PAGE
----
Consider the Gillette razor. It's not so much marketed as it is rationed. One year: 9-Blade Technology. The next: Serrated Power Edges. This prime piece of mengineering bears a striking similarity to EA's FIFA.
It's not merely that the FIFA games, like Gillette, are a global phenomenon beloved by hairy critics and consumers. It's that for both, improvements are drip-fed. With this in mind, EA Canada's offering this year isn't quite the best a man can get.
Let's clarify: we played a pre-alpha build of FIFA 14 running at about 60% completion on an Xbox 360, rather than one powered by the next-gen Ignite Engine revealed during the Xbox One conference. Sweeping changes were not expected, and sweeping changes we didn't get. That said, Precision Movement - one of this year's big additions - is at least noticeable from minute one.
Gameplay producer Kantcho Doskov explains: "It's the most fundamental part of FIFA gameplay. It affects everything. It affects first touch, it affects dribbling, it affects shooting, positioning, AI. In the last game, if you wanted to change direction, it was like 'we don't care where your feet are planted, we just know you want to go there.' It was called floaty animation. We were giving the user what they wanted - but it didn't look like football."
Now it most certainly does. Whereas in previous FIFA games players seemed to glide across the pitch, here they plant their feet and forcibly push off. It results in a noticeably weightier, more grounded game. Like wading through soup compared to FIFA 13's water. Accelerations feel powerful, with faster players positively bursting from the blocks.
But speed also has a harsher effect on stopping distance, with pivots and cut-ins after explosive runs now resulting in longer recovery times where players dig heels to slow down. Running one way and then the next, just as it does in real life, requires overcoming momentum and pushing off from a leading leg. It takes time to learn, and stray balls will occur as you do, but most FIFA fans will relish the opportunity to sink their teeth into something new.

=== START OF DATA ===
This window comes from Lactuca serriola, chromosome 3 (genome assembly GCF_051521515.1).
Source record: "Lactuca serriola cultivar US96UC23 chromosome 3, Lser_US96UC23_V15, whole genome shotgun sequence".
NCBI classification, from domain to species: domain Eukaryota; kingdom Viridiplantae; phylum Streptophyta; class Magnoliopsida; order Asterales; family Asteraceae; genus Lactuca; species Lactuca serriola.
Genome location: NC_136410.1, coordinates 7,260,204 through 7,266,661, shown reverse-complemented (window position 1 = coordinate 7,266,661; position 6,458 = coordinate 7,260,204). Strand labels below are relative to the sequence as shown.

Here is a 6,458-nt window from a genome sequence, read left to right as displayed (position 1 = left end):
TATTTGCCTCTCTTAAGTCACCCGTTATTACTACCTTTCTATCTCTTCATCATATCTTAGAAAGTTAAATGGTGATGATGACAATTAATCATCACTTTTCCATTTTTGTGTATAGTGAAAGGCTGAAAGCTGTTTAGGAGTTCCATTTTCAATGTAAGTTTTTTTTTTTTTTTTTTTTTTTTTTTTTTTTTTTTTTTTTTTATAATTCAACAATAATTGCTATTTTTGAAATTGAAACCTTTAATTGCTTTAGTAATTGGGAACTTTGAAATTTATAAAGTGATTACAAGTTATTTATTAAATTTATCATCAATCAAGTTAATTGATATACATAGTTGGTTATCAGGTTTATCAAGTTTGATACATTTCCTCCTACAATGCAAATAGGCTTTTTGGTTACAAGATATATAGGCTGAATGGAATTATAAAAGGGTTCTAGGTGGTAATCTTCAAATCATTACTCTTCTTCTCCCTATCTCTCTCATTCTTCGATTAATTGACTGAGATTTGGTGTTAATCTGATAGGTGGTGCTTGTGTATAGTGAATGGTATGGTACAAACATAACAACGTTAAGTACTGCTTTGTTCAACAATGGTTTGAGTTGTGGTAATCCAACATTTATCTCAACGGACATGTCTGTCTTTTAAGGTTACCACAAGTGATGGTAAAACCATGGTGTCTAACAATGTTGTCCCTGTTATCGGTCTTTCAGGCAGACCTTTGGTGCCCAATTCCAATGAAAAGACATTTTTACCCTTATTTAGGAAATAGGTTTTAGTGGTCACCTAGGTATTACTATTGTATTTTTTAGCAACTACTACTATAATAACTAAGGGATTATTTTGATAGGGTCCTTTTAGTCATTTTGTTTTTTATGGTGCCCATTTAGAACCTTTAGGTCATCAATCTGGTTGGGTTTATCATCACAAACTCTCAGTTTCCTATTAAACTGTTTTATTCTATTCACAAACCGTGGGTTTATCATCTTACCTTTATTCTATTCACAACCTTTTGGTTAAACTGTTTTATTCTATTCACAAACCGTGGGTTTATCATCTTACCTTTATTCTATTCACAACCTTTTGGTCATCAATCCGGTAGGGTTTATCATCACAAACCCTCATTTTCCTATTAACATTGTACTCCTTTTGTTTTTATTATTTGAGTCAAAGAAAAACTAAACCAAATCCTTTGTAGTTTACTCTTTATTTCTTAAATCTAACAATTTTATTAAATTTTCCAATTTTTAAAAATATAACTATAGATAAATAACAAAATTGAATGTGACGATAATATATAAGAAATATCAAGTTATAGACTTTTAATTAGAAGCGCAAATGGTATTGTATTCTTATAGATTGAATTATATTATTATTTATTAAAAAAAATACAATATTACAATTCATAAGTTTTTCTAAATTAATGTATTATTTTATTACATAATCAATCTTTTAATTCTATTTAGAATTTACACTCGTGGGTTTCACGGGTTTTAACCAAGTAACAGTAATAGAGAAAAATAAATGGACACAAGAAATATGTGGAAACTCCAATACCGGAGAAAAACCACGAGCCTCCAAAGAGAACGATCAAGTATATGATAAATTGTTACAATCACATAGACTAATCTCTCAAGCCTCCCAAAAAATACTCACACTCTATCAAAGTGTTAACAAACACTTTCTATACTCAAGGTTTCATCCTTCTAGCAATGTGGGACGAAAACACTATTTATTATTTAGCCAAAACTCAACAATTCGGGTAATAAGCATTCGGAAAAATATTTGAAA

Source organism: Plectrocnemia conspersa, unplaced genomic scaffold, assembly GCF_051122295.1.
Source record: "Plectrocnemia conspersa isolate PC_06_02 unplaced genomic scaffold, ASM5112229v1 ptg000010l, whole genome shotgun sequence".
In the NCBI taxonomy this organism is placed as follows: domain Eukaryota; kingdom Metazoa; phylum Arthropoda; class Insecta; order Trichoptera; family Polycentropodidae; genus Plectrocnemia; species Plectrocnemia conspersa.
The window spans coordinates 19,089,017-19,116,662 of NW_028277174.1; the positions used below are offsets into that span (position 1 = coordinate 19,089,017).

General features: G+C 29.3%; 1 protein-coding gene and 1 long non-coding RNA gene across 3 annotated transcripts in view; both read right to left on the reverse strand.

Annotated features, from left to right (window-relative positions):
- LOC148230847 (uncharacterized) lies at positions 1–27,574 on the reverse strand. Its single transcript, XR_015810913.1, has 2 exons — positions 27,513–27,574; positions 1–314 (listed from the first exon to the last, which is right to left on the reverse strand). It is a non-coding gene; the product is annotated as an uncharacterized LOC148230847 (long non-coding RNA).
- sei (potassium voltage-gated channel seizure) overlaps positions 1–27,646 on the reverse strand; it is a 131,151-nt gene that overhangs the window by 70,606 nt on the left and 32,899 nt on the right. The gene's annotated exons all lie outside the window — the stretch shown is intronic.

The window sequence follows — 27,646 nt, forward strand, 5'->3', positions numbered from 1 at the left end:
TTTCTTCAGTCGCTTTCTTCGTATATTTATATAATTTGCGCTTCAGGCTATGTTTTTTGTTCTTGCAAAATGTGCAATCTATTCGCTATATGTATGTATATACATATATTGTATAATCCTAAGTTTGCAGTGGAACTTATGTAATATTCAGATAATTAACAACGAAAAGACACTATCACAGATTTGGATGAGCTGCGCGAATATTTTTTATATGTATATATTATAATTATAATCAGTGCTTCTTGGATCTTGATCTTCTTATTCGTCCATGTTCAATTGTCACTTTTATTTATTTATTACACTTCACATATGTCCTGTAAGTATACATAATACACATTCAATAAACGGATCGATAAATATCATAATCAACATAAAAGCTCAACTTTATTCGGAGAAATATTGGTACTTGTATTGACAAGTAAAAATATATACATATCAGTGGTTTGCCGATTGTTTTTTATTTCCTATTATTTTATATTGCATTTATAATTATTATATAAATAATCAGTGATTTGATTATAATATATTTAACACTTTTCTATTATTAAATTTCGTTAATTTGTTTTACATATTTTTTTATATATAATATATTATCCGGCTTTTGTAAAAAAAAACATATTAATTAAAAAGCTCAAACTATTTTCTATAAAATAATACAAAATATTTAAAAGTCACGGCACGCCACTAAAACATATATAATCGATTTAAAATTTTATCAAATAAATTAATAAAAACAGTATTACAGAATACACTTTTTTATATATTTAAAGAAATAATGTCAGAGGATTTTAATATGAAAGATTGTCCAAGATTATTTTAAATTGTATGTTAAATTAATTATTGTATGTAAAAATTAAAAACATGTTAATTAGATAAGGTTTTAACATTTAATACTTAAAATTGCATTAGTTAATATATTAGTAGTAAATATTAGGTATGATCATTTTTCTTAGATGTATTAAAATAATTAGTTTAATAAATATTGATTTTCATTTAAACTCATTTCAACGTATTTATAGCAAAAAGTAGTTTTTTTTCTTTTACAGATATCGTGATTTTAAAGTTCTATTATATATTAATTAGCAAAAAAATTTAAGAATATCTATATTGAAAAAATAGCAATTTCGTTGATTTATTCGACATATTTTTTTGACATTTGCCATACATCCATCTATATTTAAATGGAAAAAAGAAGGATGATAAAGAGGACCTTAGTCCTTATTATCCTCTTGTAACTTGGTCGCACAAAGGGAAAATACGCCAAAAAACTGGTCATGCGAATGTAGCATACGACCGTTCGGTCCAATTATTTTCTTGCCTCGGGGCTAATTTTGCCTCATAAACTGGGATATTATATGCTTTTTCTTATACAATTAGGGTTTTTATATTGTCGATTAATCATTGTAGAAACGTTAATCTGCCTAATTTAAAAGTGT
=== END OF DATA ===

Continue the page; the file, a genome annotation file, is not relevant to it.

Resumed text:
Precision Movement isn't about giving you more control - more about recreating the feel of football
In development for two years, the technology behind this new 'motion philosophy' is just as impressive as the results. We were shown a wire frame video comparing FIFA 13's blended movement to FIFA 14's step-based-locomotion: where in the former, lines of code were fed to the player after each animation, here code was fed after each step. Footwork is seamless, with no noticeable transition between animations. It doesn't necessarily result in more control over the player; it's more about recreating look and feel. Precision Movement is pure biomechanics; the science of movement.
Where the first improvement concerns the player, the second concerns that equally crucial element of football - the ball. Pure Shot enables grandstand efforts from distance. Shots now swerve, dip, bend and rise with newfound lethality. We know what you're thinking, and don't worry: Pure Shot won't turn FIFA into some breezy goals-a-thon. Says Kantcho: "Pure Shot doesn't make shooting more accurate or less accurate or more effective. It just makes it understandable."
"So last year," he continues, "if the ball was played in behind you, you may have had an animation which warps back, and slides you to that position and then you kick it. It didn't make sense. Now it's more understandable. Why did he miss that shot? Oh, because he was off balance, oh because he was sprinting, oh because the ball was underneath his feet." The laws of physics are never broken, and goalkeepers are still capable - you'll simply want to test them more.